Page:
Have you checked in with your favorite buyer persona lately?
When you think about it, your company’s main buyer persona is one of the most vital things you’ve got. A detailed buyer persona serves as a North Star for your marketing efforts.
When you’re developing buyer personas, questions are your bread and butter. They’re the backbone of your effort because they help you think creatively.
Let’s gear up with some imaginative buyer persona questions you shouldn’t miss out on.
Note: For the purposes of this exercise, we’re going to call our buyer Tim. There’s two reasons for this. First of all, if you spend enough time in marketing, odds are high you’re going to end up marketing to a Tim at some point. Second, you should always try to give your buyer personas realistic names, and there aren’t many names more realistic than Tim.
1. What Keeps Tim Awake at Night?
When people go online, they’ve usually got one of two goals – answer a question or solve a problem. Your whole Web content strategy can revolve around these two ideas, so your content will be a lot more compelling if you can isolate the biggest problems your prospects deal with. Zero in on those pain points: Not only “what” they are, but “why” they’re so troubling.
2. What’s the First Thing Tim Thinks About in the Morning?
If you answered “the fact that he’s been awake all night,” points for creativity. Most people start their morning thinking about the day ahead. If they have tough purchasing decisions to make (or intractable problems to solve) they usually aren’t looking forward to it. How does the problem you identified in Question 1 fit into Tim’s schedule? Is it an urgent need or a nagging one?
3. What’s the Last Thing Tim Thinks About at Night?
Yes, we’re going for the trifecta here. The ultimate goal of a buyer persona is to build empathy for the people you’re trying to connect with, so walking in their shoes will help. At night, people tend to think about the problems that have followed them home from work. How would Tim’s life be better if his big problem was solved right away? What could he look forward to then?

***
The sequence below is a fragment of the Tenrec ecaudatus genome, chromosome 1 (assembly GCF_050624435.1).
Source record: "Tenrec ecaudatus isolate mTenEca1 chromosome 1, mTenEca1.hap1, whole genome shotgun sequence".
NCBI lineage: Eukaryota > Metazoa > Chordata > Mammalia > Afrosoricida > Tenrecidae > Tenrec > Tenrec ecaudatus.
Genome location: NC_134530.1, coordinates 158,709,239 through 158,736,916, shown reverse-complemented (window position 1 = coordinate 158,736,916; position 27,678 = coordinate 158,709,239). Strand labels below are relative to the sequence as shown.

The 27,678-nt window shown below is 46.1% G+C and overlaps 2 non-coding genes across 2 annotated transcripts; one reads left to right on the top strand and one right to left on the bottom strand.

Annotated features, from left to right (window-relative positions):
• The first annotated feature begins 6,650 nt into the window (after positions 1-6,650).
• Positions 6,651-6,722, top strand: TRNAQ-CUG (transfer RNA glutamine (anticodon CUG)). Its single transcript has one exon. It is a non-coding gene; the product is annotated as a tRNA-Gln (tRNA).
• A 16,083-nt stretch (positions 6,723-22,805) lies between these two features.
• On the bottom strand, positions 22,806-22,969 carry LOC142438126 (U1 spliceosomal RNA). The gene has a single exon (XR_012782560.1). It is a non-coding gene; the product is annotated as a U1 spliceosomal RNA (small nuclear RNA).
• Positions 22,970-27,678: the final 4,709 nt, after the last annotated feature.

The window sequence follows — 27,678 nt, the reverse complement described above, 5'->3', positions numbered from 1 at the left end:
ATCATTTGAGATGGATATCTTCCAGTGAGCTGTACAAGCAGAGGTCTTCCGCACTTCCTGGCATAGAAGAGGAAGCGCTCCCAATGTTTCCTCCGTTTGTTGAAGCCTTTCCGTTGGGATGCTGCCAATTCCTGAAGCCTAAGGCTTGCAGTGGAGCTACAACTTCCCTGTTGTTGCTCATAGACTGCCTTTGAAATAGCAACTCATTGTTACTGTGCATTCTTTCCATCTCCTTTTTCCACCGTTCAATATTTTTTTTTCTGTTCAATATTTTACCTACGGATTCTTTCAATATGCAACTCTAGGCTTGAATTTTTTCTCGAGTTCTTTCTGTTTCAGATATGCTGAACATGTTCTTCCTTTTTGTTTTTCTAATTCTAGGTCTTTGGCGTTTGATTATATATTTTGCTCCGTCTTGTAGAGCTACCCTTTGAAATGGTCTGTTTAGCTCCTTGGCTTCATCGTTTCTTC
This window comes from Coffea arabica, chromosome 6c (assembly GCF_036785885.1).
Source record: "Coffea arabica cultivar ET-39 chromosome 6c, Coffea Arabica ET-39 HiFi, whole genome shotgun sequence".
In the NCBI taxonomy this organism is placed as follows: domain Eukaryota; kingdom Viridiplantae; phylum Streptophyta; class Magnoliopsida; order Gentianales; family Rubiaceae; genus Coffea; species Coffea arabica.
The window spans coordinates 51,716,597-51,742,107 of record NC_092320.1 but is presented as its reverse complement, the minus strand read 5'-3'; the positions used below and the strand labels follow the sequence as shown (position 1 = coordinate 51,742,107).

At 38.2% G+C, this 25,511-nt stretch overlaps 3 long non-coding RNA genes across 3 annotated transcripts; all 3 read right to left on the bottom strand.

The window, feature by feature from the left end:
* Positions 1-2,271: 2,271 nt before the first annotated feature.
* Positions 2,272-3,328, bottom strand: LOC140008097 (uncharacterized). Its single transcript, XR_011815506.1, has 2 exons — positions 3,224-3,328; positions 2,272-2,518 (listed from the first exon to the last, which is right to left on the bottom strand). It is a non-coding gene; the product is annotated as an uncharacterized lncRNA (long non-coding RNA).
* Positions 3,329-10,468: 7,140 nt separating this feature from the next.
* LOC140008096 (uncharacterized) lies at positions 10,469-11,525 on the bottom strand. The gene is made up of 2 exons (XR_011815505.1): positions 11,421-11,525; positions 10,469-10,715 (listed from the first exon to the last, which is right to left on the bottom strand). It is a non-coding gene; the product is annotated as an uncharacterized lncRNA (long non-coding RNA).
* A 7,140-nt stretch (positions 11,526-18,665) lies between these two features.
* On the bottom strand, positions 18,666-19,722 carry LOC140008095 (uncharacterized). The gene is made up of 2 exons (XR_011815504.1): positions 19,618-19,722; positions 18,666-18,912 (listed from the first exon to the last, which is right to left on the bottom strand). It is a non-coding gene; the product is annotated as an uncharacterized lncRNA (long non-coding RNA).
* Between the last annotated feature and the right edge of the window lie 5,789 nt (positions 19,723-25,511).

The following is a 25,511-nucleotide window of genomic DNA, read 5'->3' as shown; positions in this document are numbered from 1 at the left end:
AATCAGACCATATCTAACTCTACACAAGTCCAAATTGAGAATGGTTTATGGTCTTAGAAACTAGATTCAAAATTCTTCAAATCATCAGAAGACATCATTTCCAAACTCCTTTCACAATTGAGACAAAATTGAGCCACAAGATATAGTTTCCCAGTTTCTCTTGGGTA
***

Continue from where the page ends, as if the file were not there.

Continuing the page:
4. Who Does Tim Trust – In His Industry and In General?
As ad attribution becomes more sophisticated, marketers are learning a huge amount about what platforms, websites, and influencers are the most trusted. Start with the basics: What websites or trade journals does Tim probably read? What conferences might he go to? Then stretch out from there: What markers of authority tell Tim when it’s a good idea to take advice from someone?
5. How Does Tim Solve Problems?
This one is crucial when it comes to speaking your buyer’s language. It may seem simple, but it should shape everything about your message and how it’s presented. Scientists focus on data and repeatable results. CFOs want to see proof of ROI. Some industries tend to reward creativity – which gives greater weight to emotion and intuition. What’s important to your Tim?
6. Why Hasn’t Tim Solved This Problem Already?
Let’s assume, for the moment, that Tim already knows he has a problem. Most problems aren’t a pressing priority when you first realize they’re there. Unless your trash can bursts into flames, you probably have other things to deal with. So – what’s keeping Tim from addressing this problem? What signal does he need in order to decide the problem is serious OR that the answer is at hand?
7. What’s Tim’s Biggest Objection to a Purchase?
You can break this down in all kinds of ways – a purchase in your price range, for example, or a purchase in your category. Each individual answer helps you add up to a bigger whole. Suss all these out and lay them end to end and you might just come across a pattern in your buyer’s thinking. That could help you cut through the clutter and get your message heard.
And, oh yeah ...
8. Height, Weight, Education, Marital Status and All That Other Stuff
Because someone is sure to ask, we didn’t forget about all these. Of course, you should have a sound idea of your demographics before you get too far in the process. On average, these will provide some useful information. But there’s a problem: Too many of these “police blotter” questions can keep you from thinking of your buyer as a real person whose working life you can make better.
Once you have your buyer persona worked out, here’s one thing you should do as soon as you can: Find a real customer of yours and post his or her picture where your marketing team can see it whenever major decisions that impact your customers will be made.
Looking a real customer in the face will bring life to your buyer persona and help you remember there are unique, messy, genuinely interesting people behind the data. That, in turn, will help you make more inspired decisions for meeting their needs.
And that’s what a great buyer persona is really all about.